Therefore, it is not surprising that several studies have discovered that preschool students are not ready to learn science when they enter kindergarten (Conezio & French, 2012). According to some studies, children in kindergarten are already forming negative views about science that might negatively affect their dispositions towards science throughout their school years. When researchers interviewed kindergartners from typical classrooms, scarcely a third of the children showed any knowledge of science. Further, student interest in science fades through the elementary years, which has been attributed to “less investigative science practices” employed by their classroom teachers (Watters and Diezmann 2007, p. 351). This is especially true for girls, who even before entering kindergarten are less likely to say they like science (Sharapan, 2012).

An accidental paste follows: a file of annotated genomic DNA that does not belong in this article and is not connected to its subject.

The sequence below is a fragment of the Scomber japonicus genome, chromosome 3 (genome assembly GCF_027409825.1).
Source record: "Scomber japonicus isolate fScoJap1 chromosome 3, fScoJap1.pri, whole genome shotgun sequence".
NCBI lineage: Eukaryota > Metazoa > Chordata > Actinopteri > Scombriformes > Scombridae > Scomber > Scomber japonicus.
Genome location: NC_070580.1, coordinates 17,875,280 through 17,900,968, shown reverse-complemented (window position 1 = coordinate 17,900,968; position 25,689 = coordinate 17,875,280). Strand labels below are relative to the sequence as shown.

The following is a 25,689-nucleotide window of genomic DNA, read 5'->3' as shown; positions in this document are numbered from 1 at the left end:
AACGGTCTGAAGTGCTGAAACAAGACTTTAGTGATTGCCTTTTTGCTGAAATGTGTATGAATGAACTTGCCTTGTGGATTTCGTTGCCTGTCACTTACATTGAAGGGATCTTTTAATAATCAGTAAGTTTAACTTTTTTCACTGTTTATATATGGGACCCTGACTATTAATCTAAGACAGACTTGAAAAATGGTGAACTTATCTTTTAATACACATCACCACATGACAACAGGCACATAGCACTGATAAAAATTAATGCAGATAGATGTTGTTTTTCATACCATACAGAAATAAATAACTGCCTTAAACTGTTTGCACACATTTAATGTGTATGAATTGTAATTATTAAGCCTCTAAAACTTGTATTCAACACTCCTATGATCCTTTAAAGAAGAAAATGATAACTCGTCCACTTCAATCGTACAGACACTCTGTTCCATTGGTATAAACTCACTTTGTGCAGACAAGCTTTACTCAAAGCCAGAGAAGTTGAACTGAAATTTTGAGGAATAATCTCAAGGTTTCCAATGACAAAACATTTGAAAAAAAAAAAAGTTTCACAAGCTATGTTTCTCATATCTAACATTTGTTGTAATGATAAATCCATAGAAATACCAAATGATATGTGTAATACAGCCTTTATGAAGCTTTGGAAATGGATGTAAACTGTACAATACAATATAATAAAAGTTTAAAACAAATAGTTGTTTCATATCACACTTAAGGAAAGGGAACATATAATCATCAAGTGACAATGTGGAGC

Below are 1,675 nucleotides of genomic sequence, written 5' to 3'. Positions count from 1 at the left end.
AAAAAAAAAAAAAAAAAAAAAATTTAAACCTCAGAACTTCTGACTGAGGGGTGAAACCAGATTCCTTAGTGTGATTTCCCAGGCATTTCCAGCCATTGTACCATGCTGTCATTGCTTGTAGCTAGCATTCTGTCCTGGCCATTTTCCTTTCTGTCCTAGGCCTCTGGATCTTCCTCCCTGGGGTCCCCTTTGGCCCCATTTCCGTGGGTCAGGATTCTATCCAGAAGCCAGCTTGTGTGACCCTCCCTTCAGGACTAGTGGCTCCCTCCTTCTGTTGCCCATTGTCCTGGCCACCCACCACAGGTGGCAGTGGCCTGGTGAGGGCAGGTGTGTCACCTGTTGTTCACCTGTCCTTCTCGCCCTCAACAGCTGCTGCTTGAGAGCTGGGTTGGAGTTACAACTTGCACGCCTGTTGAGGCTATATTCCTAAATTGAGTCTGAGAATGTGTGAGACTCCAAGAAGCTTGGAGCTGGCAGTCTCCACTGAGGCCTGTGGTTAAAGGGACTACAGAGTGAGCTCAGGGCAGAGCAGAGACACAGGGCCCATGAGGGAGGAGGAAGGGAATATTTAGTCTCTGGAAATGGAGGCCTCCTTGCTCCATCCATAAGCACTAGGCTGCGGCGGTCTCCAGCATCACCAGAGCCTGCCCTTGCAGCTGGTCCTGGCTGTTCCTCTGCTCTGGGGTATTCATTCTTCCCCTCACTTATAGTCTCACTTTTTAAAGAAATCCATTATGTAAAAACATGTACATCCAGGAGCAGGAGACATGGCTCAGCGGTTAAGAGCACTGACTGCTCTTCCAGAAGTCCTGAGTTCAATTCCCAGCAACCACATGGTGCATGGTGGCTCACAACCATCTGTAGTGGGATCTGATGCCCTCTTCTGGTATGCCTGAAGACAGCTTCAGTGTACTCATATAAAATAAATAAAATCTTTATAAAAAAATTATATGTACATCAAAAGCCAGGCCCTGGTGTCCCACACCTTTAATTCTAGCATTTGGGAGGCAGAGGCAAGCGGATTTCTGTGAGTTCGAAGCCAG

Key Terms in this Chapter

Discovery Learning: A constructivist-based approach to learning that engages children in an inquiry of their environment.

Science Education: Engages students in learning opportunities that capitalize on their natural curiosity for observing, exploring, and discovering the world around them.

Inquiry-Based Learning: Challenges children to learn through investigating and reasoning about a problem.

Environmental Education: Engages young children with the natural world to promote their understanding of conservationism.

Scientific Method: Involves teaching young children how to identify a problem, collect data, and test their hypotheses.

Assessment: The process of determining the level of student dispositions, skills, and understandings.

Project-Based Learning: An approach to teaching that engages children in exploring their environment.